Modern-day traditional country, plus lots more, from New Mexico’s E Christina Herr and Wild Frontier. The band combine many different parts of the wide range of roots genres, taking elements of what they label ‘frontier Americana’, country, folk and creating something they call ‘Western Gothic’. This nomenclature does make sense when you listen to the record, their latest, and is not such an oblique term as it might at first appear.
Hailing from NM’s Rio Grande area, the band’s music looks both east and west, and varies in tone from soft acoustics to rock-driven full-band arrangements. With vocals and guitars from E. Christina herself, bass and vocals from Laura Leach, twang and vocals from Martin Rowell, and drums courtesy of Arne Bey, the band provide considered and energetic backup for E. Christina’s voice.
The album begins with a wistful, almost folky feel in the intro of Headin For A Wreck, which, it turns out is a great, undiscovered country song as well. With slightly delicate vocals and solid harmonies, this is an interesting jumping off point for the record. The Springsteen song State Trooper is given a new treatment, with a slightly rocky feel (touching points would be U2, or Fleetwood Mac). The track builds nicely, with an arrangement that gives you a feel for the band and the album as a whole – serious, with no messing around when it comes to playing and creating a vibe.
Bluebirds is very different, with a soft, relaxed feel to it. The song, which was a Best Country nominee at the New Mexico Music Awards, is a beguiling tale, backed with steel guitar, with a message in its lyrics. The title track has a rhythmic tune to it, spinning a vivid, believable tale of a character in search of ‘a place to rest, a place to hide’, with a dream-like quality to it. Townes, meanwhile, rightly named Best Americana track by the New Mexico Music Awards, wraps you, protects you in its tribute to a great singer, a great wanderer and a great man. The song captures a story, imagining what might have been for TVZ, in a tale full of feeling and emotion.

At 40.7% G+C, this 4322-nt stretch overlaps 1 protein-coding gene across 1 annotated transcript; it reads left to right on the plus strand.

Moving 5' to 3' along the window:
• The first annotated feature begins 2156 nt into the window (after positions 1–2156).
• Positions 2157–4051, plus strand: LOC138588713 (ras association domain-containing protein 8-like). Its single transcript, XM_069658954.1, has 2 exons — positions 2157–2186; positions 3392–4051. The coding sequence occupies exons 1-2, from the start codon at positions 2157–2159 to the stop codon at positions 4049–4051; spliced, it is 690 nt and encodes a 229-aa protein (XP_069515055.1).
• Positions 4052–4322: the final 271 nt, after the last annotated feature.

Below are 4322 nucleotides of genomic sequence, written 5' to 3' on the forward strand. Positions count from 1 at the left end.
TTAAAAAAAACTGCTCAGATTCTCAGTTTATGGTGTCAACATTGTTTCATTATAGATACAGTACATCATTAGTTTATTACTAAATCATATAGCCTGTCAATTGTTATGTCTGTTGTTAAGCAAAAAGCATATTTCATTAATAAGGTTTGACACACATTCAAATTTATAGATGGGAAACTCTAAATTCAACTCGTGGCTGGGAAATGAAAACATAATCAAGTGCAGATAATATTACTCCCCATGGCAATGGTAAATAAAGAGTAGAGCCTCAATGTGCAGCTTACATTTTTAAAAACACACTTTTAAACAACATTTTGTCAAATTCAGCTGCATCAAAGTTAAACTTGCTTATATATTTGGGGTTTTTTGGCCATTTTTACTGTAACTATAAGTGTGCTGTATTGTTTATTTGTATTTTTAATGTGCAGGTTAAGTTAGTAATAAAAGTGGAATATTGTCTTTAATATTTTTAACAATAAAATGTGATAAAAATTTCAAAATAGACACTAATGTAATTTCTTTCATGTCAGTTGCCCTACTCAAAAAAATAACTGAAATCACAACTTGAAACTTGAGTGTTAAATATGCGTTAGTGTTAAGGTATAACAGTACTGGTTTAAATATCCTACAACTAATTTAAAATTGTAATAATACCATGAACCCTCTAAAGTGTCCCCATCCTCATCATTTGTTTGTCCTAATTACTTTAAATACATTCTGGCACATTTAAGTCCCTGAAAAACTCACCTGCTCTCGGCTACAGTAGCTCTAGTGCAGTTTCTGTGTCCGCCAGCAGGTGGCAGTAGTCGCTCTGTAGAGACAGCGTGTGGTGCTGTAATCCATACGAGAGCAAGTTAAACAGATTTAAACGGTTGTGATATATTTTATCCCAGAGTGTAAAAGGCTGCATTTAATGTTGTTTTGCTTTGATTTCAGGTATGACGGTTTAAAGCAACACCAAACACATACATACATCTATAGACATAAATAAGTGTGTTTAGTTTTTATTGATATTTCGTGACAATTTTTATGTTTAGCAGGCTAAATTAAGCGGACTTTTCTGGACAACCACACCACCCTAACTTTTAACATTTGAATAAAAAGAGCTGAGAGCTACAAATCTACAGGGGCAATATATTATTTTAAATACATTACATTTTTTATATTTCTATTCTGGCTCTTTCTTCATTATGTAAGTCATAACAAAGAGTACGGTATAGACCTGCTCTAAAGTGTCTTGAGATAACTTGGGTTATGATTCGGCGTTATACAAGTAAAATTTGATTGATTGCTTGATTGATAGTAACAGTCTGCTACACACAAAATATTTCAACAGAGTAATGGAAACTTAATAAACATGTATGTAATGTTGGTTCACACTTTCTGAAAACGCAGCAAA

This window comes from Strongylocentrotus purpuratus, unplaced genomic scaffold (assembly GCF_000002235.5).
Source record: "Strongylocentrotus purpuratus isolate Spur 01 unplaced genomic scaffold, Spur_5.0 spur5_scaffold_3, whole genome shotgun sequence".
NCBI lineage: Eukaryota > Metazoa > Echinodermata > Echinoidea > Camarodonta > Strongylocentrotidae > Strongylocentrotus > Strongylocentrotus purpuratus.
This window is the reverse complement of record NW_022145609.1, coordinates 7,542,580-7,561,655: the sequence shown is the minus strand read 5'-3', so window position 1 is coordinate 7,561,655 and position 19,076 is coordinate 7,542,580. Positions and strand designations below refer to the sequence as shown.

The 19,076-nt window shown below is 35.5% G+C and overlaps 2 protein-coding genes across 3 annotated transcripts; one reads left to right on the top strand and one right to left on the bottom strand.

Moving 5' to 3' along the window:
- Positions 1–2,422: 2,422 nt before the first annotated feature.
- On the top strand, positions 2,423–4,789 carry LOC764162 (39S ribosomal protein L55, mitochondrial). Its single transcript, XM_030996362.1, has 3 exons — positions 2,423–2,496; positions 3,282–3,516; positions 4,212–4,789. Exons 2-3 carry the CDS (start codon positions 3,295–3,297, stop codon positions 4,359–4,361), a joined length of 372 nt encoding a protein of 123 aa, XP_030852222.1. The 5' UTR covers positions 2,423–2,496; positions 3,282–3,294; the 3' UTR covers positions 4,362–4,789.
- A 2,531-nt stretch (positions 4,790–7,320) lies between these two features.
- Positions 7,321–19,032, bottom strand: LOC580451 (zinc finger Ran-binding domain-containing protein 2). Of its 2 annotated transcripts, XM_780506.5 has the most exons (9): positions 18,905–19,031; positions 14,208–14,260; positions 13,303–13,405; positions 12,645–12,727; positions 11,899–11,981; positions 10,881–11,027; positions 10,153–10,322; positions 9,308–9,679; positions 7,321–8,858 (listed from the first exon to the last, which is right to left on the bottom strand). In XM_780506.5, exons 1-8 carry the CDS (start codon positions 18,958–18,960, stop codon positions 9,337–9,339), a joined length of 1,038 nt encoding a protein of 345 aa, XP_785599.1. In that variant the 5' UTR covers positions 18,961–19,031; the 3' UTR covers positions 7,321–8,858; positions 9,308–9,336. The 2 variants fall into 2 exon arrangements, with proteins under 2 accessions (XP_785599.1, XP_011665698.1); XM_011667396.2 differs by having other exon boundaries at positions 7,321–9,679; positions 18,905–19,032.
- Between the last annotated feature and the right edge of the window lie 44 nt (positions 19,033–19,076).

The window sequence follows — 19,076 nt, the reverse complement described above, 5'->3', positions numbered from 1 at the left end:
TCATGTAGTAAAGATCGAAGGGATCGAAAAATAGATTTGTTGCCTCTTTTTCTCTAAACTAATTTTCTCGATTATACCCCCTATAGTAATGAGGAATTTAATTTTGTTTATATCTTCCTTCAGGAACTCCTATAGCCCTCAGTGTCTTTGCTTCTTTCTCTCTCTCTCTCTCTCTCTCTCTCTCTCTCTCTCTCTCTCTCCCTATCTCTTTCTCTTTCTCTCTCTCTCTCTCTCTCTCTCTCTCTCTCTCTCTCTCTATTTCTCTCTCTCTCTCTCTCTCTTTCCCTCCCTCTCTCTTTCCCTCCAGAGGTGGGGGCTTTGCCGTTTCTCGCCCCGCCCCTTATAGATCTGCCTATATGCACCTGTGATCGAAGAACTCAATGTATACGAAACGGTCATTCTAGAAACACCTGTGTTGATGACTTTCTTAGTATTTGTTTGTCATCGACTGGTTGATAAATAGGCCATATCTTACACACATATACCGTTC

Overall, the album does have deficiencies (it may be just me, but the vocals seem a little ill at ease in the mix occasionally), but is carried by strong themes and great music. Little Blue House sees traditional country vie with Byrds-esque psychedelia in parts to create an interesting blend – that phrase sums up the album – and is followed be the swinging, New Mexico feel of Sparks Fly. This one is a highlight, and really makes you want to swing and sway.
Themes on Americana Motel vary from drinking (Look For Me, a truly touching and affecting song, which makes you want to slow dance the night away), to the road (Matchbooks). The slow, building Follow Your Heart links back thematically to Headin For A Wreck, spinning a yarn of the heart leading you through life and providing direction. The album ends with Who Loves You, with its punk/new wave feel – (cf. Blondie, or the Pixies), which has a driving, rocking feel , it provides an refreshing, different end to the record.
Americana Motel is an album of contrasts, but is rewarding on a number of levels. The songs are strong, the band is hot, and the delivery is entertaining. Whilst not a brilliant work, it does make strides for traditional Americana, or Western Gothic. 4 out of 5.